But they didn’t ruin school for me. I luckily made friends with some of the most brilliant amazing kids who I probably would not have gotten to know had I remained “popular.” And those kids enriched my life. They made me better. They encouraged me and applauded me, and I will forever be grateful for seeing that before it was too late.

So let’s get to the point here.

It’s no secret that I’m not a huge fan of The Donald. Confession, I actually used to like him. But then I saw the way he treated people, how someone’s looks were his first target. Or their intellect. And before you tell me not to listen to the fake news, I encourage you to scroll through his tweets. I now see the same pathetic qualities in him that I did of the douche-canoe guys standing in front of those lockers. A person who is so insecure that in order to make himself look better, he attacks other people.

The exact thing we try to teach our children not to do.

Now he’s president, and I am told over and over that I have to respect him.

But that puts me right back to where I was in high school: two feet away from the bully pretending nothing is wrong. A silent bully again.

And that’s not okay with me. I know the media hasn’t been nice to him and that (in his words) “no politician in history has been treated more unfairly.” Wah. Boo friggin hoo. Hey, man, you get what you give.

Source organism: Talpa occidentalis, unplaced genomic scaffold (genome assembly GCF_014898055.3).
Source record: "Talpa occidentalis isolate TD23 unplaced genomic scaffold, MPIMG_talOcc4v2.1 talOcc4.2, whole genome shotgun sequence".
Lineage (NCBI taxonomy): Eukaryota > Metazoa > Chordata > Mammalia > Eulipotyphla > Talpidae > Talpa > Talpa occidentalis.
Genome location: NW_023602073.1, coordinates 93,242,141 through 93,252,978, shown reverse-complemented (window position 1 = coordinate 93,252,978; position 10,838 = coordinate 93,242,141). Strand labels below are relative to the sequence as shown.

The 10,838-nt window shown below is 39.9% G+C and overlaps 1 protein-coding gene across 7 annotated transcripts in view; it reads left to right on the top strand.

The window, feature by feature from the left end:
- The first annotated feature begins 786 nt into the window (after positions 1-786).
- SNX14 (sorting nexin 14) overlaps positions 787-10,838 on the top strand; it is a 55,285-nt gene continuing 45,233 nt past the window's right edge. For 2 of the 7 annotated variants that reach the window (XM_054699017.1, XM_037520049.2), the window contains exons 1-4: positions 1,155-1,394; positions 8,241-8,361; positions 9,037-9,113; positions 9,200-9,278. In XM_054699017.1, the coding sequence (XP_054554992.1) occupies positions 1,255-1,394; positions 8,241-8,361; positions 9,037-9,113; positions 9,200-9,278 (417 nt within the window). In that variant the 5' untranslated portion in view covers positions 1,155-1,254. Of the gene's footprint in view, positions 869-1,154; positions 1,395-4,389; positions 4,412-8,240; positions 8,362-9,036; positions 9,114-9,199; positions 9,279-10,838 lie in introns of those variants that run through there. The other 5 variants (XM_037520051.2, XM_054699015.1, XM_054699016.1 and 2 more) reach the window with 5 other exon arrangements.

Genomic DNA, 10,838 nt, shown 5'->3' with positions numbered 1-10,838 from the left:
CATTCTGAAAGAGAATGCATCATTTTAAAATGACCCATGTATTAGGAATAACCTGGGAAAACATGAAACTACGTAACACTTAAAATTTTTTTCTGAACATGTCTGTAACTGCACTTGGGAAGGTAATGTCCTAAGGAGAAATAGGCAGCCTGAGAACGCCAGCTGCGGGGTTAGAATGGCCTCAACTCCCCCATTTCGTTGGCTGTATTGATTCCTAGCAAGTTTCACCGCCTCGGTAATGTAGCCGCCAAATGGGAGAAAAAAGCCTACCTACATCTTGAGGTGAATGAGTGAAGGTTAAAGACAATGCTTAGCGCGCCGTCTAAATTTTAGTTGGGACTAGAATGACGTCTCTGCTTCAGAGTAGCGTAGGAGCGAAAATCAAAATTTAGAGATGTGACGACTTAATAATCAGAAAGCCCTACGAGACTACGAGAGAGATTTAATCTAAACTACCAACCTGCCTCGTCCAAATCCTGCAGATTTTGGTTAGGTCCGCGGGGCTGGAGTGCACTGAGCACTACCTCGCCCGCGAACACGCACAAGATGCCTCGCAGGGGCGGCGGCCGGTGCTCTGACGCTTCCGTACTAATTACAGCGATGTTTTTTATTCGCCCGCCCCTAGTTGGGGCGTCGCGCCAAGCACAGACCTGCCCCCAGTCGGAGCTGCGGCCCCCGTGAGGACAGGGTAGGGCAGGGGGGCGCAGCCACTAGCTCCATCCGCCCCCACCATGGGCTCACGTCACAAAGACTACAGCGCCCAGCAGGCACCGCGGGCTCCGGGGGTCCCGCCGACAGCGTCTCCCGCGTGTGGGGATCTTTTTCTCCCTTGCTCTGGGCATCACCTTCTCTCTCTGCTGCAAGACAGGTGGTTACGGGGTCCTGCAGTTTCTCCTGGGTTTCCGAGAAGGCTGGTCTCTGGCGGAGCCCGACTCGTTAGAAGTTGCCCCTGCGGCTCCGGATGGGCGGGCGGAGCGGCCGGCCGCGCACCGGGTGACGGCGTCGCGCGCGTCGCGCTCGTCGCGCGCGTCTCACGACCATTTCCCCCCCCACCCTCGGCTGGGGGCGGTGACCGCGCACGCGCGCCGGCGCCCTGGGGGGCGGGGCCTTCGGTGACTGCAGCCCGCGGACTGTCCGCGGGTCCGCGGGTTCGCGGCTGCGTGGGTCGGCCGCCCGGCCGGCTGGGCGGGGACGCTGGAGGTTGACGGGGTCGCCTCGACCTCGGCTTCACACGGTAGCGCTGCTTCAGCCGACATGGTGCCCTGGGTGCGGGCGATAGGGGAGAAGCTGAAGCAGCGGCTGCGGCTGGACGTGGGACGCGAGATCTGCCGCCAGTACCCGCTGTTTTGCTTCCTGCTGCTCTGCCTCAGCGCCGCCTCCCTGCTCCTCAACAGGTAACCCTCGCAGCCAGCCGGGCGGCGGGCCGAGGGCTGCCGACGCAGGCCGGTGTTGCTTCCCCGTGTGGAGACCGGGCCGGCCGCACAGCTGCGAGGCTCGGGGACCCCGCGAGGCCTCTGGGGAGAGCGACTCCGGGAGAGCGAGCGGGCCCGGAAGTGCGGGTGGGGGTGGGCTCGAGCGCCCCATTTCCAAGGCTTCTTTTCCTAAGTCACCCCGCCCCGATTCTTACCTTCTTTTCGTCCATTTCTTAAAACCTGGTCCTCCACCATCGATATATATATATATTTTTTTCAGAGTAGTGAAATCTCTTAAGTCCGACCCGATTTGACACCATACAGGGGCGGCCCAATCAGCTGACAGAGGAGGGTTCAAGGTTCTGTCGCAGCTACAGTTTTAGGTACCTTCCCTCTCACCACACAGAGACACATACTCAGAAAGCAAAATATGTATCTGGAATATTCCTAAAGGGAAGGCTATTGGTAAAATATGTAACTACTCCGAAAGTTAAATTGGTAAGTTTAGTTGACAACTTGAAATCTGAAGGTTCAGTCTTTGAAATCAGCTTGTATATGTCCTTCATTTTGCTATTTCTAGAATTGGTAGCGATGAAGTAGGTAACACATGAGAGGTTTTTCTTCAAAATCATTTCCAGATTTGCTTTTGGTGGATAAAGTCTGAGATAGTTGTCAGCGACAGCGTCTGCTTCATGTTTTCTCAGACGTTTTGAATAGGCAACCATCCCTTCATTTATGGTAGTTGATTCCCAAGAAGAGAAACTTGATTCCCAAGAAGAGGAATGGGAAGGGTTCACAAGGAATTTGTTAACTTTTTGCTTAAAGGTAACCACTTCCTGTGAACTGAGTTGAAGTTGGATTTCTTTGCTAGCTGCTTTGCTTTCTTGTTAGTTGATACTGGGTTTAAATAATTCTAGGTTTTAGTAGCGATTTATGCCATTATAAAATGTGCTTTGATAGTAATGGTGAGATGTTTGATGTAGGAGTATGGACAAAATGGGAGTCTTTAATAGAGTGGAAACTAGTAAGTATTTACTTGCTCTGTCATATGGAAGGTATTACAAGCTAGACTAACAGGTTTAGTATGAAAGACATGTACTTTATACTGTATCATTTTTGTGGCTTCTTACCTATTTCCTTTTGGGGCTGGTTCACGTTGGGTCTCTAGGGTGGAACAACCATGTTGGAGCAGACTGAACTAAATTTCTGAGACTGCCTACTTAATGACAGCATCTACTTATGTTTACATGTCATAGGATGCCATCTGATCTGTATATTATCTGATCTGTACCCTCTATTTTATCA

He ran a platform of being politically incorrect, and the masses fell at his angry feet. They cheered and chanted and promoted his bad behavior even when he (on multiple occasions) applauded and encouraged violence. And they continue to do so. Until someone is mean to him. Then “everybody should be nice.” Except for him. This is bully mentality y’all. Plain and simple.

Do as I say not as I do. Be nice to me but not to them. Laugh when I say laugh. Cry when I say cry. Cheer when I say cheer.  Make me feel good. Tell me how amazing I am. Listen to me when I cheer for myself. Tell me I’m the best. But by God, don’t you dare say anything negative about me, or I will retaliate.

(I just went to twitter to see if I could find a mean tweet to imbed in this, and THIS IS THE FIRST TWEET ON HIS FEED!!!!!)


I know he’s trying to appeal to a different audience. Maybe he’s even trying to be funny. So is every single bully out there. It’s pathetic, and it’s ignorant. It isn’t presidential. It isn’t modern day presidential. It is infantile, and it is a poor example for us, for our country, for humanity.